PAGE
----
I was having dinner with some friends the other day, when Cassie from work asked, "How do you describe Iqaluit to your friends and family?"

I laughed because describing Iqaluit to anyone is one of the most difficult things I've ever tried to word. Cassie is a beautifully spoken woman. Who also happens to be another Jamaican blooded girl in the Arctic. Cassie said, "I tell them one thing... Iqaluit is as beautiful as it is horrible."

Those words are perfect.

Which takes me back to embracing the strangers in my life, the people who show me the extents of beauty and horror. If I hadn't been open to meeting strangers and welcoming them into my life, if I hadn't wanted to be part of my community, I would never have met anyone like my eleven year old friend Qalaapik.

Qalaapik is an innocent soul, trapped in a lifestyle that I wouldn't wish upon any child. She is brilliant and talented and so incredibly loving. She has learned from every single mistake that her parents continue to make. She will be a guiding light for her generation, a roll model.

The beautiful part is the soul behind every story. The horrible part is the story.

Last night I had her shower, I made her a meal that covered every food group. I gave her my pajamas to put on and keep warm in and I made her a bed on the couch the way my mom used to do when I was staying home sick. Before I tucked her in to sleep, she hugged me, she held on so tightly and she said to me, "I wish you were my mommy."

I could barely hold back my tears. I bundled her up in blankets and turned the light out. She was happy to have so much room to herself to sleep. She is used to sharing her bed with her younger brother and sister.

I got in bed because I had to be at work for five am this morning. No matter how hard I tried I couldn't sleep. I couldn't stop thinking about how this eleven year old girl spends so much time knowing that she isn't welcome to come home. I couldn't and never will be able to comprehend the way that her parents told her to spend the night with me, without even asking my name. I have never met this child's parents. They don't know if I live in a house or on the street. They don't know my heart or what I could have done to their daughter had I been someone else. These people tear my heart to shreds. I am weeping as I write this.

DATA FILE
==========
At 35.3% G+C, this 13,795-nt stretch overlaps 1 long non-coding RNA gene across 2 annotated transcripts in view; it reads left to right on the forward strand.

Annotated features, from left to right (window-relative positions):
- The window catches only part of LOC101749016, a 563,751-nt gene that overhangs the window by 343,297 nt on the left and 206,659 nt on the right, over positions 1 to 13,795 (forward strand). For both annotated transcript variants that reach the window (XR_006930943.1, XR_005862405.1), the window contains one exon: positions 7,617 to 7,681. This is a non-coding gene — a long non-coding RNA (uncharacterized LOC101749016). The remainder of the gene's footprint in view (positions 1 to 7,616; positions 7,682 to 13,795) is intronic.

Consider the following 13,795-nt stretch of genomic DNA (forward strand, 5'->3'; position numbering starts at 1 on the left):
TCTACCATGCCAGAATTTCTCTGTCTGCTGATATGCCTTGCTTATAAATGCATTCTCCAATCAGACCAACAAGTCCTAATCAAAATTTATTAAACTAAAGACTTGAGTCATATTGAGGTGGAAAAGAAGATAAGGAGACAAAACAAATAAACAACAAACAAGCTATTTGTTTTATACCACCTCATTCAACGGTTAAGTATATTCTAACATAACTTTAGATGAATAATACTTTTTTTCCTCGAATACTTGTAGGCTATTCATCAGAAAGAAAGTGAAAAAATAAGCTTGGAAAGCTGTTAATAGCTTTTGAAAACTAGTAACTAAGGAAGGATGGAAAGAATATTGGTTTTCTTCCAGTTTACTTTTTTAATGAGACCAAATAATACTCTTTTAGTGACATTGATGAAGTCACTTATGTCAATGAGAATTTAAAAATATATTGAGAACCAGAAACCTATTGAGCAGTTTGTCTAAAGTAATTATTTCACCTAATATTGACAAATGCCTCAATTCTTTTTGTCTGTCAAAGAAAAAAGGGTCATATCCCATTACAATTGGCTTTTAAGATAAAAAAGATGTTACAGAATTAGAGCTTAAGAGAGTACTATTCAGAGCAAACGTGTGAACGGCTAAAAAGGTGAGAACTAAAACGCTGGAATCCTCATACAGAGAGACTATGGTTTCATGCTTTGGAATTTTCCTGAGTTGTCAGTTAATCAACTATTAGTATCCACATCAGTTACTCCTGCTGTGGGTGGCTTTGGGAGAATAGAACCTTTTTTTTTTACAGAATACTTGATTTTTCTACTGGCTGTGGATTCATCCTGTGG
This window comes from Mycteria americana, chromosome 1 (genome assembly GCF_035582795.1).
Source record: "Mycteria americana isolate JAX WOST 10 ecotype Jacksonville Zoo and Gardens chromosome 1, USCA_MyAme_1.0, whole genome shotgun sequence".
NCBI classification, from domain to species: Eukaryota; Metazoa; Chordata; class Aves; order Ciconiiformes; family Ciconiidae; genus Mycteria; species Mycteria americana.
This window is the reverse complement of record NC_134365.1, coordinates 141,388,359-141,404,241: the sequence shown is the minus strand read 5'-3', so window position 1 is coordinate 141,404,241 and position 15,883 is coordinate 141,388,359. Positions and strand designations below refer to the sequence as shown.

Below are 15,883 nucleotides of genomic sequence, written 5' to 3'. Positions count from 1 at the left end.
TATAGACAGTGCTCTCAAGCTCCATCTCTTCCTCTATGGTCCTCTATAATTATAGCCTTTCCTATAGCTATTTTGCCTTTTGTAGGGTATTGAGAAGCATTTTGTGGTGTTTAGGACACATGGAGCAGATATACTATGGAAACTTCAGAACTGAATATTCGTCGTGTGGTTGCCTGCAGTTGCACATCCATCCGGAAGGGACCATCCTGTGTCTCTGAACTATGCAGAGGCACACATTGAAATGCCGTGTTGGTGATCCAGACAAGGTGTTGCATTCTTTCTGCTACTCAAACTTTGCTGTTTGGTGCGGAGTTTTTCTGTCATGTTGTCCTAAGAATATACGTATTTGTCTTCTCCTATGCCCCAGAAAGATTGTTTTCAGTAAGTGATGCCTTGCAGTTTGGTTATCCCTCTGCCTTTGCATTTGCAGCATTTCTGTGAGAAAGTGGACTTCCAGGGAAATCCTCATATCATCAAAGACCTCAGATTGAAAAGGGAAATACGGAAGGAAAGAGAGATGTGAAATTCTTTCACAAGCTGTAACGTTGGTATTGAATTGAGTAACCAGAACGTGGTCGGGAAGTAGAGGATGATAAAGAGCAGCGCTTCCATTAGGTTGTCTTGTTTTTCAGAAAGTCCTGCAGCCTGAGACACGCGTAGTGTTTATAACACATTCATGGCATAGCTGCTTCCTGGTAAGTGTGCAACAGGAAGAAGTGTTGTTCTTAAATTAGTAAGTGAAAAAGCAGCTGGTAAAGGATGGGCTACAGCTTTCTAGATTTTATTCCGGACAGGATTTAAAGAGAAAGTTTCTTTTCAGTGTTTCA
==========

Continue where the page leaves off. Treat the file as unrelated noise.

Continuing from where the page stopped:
I got out of bed, I stood in my doorway and I watched her sleep. I felt so much love for her, in that moment I wanted to give her everything I have to offer.

My family down South advises me not to come home with babies I've taken from parents who don't want them. Although I can understand it, it hurts to hear. I would give anything for everyone to experience this. I wish everyone knew how it felt to see these children and know that even the least we could offer them is more than what they have now.

It was so easy for me to take her in and love her for one night. I would do it every night for every child if I could.

I have a wish to share with all of you who are reading this entry. I wish that you would please pray for Iqaluit's children. Pray that even if they are stuck in a home with no love that love will find them when they need it. Pray that God will hold them while they sleep. Pray that somehow life's most important lessons will be taught to them. Pray for them.

I say it all the time. I say that my life is crazy and hectic. The truth is that I welcome it. I welcome all of these incredible, terrible, wonderful experiences that I've been having. I am so humbled by where my life has landed. I have never felt so compassionate and engaged. I have been a very lucky woman. I feel that for the first time, I am really truly experiencing life and I thank God all the time for showing me this place, this experience that honestly is as beautiful as it is horrible.

Friday, December 3, 2010

Chocolate Countdowns